Building a Quadcopter For Aerial Filming

After building my first quadcopter I decided to focus on a more specialised filming rig. I sold the old frame and bought a more traditional frame. It came with mounting rails for camera equipment, long landing skids and a slight dihedral for added stability.


I used the electronics from my first build and put them on this new frame. The results were immediate. It was far more stable and easy to fly. I attached a fixed mount for my GoPro. I began to explore the filming aspect of the hobby. I found that the fixed mount would result in a distorted video due to the vibration of the 4 motors.


A still taken from an early filming flight.

I had a loss of control one day whilst flying on a hill near a radio mast.The craft veered out of control and thankfully landed in a gorse bush with no damage. This incident spooked me as I can only assume it was interference from the radio mast. As a precaution I replaced the motors which were starting to make a grinding sound due to cheap bearings. I also changed the radio system to include a fail safe. I added larger carbon props for more thrust. Quadcopter safety is not to be taken lightly, this incident taught me you are essentially piloting a brick with 4 razors spinning on each corner and the potential for damage to others or property is enormous!

As my flying progressed I found that the KK2 board was not giving me confidence as I flew further and higher. It is easy to lose your bearings. I therefore decided to upgrade to a DJI Naza M Lite Controller. This gave me the benefit of GPS stability and a return to home failsafe if I lose radio contact or my orientation. I completed the build with a Tarot brushless gimbal to get silky smooth camera movements.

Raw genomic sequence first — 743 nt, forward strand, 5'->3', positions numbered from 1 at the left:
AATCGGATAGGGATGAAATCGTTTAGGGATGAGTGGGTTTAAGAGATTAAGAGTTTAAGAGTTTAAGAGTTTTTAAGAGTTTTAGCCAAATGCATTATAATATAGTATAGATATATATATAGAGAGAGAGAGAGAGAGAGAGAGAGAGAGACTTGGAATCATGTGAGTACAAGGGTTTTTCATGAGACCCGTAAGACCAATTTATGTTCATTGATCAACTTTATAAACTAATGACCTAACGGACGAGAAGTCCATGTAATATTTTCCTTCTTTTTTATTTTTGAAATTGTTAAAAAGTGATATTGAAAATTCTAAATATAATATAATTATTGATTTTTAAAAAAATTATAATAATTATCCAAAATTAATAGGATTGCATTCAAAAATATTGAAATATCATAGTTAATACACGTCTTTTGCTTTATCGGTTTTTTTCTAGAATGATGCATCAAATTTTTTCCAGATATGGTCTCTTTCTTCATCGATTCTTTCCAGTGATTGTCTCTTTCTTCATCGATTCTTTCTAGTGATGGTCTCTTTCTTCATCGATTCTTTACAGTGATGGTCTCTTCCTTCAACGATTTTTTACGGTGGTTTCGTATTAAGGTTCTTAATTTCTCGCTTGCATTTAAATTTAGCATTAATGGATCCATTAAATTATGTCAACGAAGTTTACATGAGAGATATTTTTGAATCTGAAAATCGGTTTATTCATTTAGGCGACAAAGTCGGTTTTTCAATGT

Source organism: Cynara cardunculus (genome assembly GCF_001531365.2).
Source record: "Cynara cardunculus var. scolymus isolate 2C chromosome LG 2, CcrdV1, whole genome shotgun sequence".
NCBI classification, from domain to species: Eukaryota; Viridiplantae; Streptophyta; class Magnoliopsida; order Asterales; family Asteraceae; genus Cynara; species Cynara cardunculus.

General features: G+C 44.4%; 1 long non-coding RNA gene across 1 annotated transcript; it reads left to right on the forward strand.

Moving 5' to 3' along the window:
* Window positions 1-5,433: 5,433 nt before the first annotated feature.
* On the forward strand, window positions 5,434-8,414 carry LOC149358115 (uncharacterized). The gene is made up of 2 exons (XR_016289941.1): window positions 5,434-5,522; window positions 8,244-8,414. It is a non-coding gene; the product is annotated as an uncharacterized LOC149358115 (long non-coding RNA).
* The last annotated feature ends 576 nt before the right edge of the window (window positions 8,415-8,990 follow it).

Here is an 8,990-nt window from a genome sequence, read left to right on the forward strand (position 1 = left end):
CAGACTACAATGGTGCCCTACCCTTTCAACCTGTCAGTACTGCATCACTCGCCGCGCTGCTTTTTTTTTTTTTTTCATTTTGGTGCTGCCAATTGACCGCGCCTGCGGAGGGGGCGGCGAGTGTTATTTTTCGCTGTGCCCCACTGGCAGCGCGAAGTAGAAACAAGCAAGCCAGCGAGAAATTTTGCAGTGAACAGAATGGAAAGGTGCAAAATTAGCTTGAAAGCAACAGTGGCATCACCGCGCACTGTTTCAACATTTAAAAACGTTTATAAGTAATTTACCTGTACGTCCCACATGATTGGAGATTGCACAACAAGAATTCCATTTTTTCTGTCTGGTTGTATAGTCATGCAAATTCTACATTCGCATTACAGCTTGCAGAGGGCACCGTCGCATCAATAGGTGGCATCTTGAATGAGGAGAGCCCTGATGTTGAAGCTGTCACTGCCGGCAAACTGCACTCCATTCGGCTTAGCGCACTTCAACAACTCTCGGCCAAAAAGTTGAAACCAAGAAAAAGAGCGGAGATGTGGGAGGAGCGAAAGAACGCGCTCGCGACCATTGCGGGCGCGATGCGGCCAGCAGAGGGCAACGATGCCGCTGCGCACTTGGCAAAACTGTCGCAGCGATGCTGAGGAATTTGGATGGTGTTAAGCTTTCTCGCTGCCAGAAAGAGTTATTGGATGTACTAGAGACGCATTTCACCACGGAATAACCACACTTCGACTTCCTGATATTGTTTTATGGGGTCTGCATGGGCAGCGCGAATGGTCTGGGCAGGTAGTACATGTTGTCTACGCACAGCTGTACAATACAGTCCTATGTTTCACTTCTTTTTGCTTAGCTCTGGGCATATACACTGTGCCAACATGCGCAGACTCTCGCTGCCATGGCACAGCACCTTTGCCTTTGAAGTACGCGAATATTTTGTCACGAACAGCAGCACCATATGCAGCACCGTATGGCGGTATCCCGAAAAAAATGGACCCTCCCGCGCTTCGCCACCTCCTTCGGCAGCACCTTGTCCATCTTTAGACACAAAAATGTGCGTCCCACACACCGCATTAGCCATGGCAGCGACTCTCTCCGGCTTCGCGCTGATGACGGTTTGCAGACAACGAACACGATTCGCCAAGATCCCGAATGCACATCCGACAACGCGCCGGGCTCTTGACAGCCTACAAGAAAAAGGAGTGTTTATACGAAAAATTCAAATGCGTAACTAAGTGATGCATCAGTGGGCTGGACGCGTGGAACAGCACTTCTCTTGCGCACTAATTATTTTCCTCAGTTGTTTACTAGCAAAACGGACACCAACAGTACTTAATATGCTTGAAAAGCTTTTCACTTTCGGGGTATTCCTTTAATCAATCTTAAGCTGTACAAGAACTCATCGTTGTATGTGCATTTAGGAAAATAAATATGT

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I had to make some modifications to the Naza controller (red box). The barometer inside was being distorted by bright sunlight coming through the white plastic housing. When yawing the model would jump up and down in altitude violently. By removing the covering and painting the inside with black acrylic paint this problem was fixed. I then made further gain adjustments on my laptop to get it flying better. After this I made a short video shortly of the East Lothian area to test the new equipment – all went smoothly. I haven’t changed much since completing the build. I use a 3900mAh 3S Lipo which gives flight times of around 7 minutes. It powers the gimbal and the motors.


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